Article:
Green Marine has arranged for Ellipsos, a company specializing in sustainable development, to carry out the life cycle assessments. “We look at everything from the energy required to collect, transport, recycle and/or dispose of an item, to the impact of each step of the process on the equipment, structures, air, water, land used, as well as people’s health,” says Jean-Sébastien Trudel, Ellipsos’ president.
The results will help Green Marine to create decision-making tools for ship operators, port authorities and waste management companies to better determine when and where onboard garbage incineration might be preferable to recycling.
“We want to make sure that our good intentions are actually the right choices,” says Quintus.
Sylvain Perrier, head of Ship Waste Agency.
Ship Waste Agency, a company based in France, has created an electronic program called SWANET to ensure that everyone – crew, ship manager, ship agent, port authority, local authority, waste collector, and disposal, recycling or treatment centre managers – has exactly the same information at the same time about the garbage and recyclables from a ship.
“SWANET also makes sure that everyone is using the same language, units of measurement, and terms of reference when dealing with ship waste,” says Sylvain Perrier, Ship Waste Agency’s CEO.
New regulations will soon make it necessary for ship operators to categorize, as well as weigh or measure, the garbage, recyclables, hazardous materials and other waste generated by each vessel per journey.
“Electronic services, such as SWANET, will save companies time and, therefore, money when they do this reporting,” Perrier says. “It will also provide them with the benchmarks for reducing ship waste in the first place, which will also decrease the costs of handling garbage.”
The Port of Montreal is ready with partner Urgence Marine to handle a wide range of liquid discharges from ships. Under the new MARPOL regulations, vessels are prohibited from pumping most substances overboard.
Urgence Marine has been removing the sludge residue from ship hulls for more than 20 years. “We can do the work while the vessel is in berth or at anchor, using our barge and/or truck,” Berthiaume says.
Another department has been cleaning out cargo holds for nearly 15 years. First the hold is swept well to recover any remnants of iron ore, nickel, zinc or other valuable minerals. Then a pressure wash is done until everything is clean.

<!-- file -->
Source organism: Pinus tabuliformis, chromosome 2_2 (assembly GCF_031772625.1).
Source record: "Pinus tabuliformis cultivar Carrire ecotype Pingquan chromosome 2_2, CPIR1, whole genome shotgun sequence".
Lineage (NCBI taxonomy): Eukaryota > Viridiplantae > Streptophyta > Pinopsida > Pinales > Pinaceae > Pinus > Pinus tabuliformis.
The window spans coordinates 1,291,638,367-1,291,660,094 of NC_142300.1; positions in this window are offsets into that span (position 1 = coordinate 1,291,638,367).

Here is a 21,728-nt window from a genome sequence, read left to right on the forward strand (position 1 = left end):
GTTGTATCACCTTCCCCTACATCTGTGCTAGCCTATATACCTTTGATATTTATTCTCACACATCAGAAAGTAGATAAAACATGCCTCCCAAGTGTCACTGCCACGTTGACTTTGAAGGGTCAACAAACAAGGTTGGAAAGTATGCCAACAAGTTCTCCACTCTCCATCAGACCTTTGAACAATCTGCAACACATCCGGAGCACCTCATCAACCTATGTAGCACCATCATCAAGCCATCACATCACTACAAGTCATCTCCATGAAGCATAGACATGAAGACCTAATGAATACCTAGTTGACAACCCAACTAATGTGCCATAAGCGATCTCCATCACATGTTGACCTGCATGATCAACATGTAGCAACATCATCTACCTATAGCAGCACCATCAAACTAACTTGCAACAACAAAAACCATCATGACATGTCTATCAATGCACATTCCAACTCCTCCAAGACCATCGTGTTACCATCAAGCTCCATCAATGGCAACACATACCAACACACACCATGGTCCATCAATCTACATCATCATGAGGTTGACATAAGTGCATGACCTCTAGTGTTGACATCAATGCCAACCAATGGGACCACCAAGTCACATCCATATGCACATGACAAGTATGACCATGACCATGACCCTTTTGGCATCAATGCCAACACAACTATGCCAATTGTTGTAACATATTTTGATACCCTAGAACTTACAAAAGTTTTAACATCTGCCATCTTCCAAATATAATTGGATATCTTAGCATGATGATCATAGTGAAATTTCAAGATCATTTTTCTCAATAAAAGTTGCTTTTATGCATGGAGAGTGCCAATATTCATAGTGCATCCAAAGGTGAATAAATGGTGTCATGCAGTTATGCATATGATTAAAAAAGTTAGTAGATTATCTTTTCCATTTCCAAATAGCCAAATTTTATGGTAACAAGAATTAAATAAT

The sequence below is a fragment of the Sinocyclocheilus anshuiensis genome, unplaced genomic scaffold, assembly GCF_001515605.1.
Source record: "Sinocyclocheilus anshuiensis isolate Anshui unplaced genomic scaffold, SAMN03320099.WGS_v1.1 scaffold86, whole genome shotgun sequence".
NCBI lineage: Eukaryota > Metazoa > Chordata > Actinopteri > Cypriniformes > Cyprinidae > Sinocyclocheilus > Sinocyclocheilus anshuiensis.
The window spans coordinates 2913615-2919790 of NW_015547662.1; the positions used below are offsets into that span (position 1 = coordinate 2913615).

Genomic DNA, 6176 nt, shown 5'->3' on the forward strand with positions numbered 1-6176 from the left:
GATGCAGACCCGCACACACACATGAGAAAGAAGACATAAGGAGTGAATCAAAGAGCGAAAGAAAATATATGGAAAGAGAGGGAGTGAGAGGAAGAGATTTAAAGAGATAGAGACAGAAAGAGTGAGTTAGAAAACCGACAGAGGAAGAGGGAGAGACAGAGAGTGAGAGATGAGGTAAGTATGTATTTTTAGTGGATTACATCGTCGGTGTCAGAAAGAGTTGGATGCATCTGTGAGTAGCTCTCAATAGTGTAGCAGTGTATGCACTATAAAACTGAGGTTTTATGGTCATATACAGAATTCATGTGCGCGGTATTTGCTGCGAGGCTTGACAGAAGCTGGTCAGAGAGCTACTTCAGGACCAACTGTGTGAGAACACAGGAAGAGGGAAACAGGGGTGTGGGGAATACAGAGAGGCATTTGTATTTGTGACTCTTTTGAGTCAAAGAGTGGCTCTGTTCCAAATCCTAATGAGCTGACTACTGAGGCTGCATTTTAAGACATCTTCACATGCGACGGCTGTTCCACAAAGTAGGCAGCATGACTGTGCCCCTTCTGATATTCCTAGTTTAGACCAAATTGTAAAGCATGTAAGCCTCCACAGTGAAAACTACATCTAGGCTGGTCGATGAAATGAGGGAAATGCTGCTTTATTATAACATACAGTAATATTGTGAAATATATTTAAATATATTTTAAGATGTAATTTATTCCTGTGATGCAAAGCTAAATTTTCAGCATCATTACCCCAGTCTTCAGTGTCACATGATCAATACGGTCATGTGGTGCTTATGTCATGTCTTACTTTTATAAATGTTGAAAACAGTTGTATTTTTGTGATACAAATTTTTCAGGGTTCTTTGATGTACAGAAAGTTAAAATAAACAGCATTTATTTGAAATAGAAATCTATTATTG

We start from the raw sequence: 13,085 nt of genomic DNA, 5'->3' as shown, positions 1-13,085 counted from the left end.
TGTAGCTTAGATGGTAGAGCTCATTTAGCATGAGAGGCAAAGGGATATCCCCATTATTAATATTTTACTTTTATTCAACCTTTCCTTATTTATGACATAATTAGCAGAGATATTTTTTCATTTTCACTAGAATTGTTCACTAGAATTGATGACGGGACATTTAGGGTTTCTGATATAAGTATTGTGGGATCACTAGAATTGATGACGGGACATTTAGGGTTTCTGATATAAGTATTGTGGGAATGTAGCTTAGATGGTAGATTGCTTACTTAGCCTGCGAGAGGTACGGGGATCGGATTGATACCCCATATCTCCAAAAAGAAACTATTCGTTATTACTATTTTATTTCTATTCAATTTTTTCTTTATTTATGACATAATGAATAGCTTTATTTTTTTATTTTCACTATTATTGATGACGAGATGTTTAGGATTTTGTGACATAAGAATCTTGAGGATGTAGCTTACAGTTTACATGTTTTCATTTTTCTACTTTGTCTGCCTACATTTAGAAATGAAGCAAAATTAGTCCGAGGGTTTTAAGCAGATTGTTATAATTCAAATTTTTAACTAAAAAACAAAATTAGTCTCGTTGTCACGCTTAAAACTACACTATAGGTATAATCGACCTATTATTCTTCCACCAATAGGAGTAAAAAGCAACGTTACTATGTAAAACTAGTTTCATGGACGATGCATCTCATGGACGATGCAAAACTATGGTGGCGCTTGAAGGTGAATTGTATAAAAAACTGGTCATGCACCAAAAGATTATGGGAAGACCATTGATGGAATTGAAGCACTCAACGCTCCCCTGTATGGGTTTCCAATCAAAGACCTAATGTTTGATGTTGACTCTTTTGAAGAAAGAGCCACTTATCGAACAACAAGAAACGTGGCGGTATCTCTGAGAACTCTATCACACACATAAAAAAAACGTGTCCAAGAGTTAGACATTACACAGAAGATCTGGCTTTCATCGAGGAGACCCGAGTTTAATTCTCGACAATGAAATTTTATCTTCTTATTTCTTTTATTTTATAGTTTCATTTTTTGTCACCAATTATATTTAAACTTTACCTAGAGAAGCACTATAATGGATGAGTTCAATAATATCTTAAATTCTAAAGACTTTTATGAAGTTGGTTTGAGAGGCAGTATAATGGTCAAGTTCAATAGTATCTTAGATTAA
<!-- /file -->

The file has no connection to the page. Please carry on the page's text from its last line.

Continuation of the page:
Most of the big shipping companies have already hired Urgence Marine to clean their cargo holds. “Being environmental stewards, they prefer to have us wash the holds using only 30 tonnes to 40 tonnes of water compared to the 100 tonnes to 200 tonnes an onboard crew would go through,” Berthiaume says. “We use significantly less water by re-using a lot of it during a hose-down, and then over and over again for other washes after it’s treated.”
With the new MARPOL regulations, Urgence Marine expects more shipping companies to contract out the cleaning of their cargo holds: “Otherwise, it will be very costly to treat all that water they use before pumping it out or disposing of it properly.”
In winter, Urgence Marine is able to continue its operations by using a cleaning agent that doesn’t freeze in low temperatures. The cleaning solution is also treated for repeated use.
Relatively few ports have the cutting-edge services that the Port of Montreal is able to offer through its partnership with Urgence Marine. As a result, some of the major shipping companies have had to come up with other ways to respect the new MARPOL regulations.
CSL Group, for example, is having its new vessels built with onboard storage tanks so that a ship can hold onto water that it cannot have properly treated and discharged at some ports.
Urgence Marine was invited to see the storage tanks aboard the M/V Baie St. Paul when it arrived at the Port of Montreal from its maiden voyage in December. “Each of the wash-down tanks can hold 172 metric tonnes of water,” Berthiaume says. “Storing wash-water is the only option until water treatment and disposal services become available at some ports.”
While some companies will still opt to do their own cleaning, the new MARPOL rules will require them to dispose of the water through a professional cleaning service. The new regulations, as well as concern by Canadian ship owners about the environmental impact of their operations, have Urgence Marine busy not only at the Port of Montreal but all of the ports along the St. Lawrence River.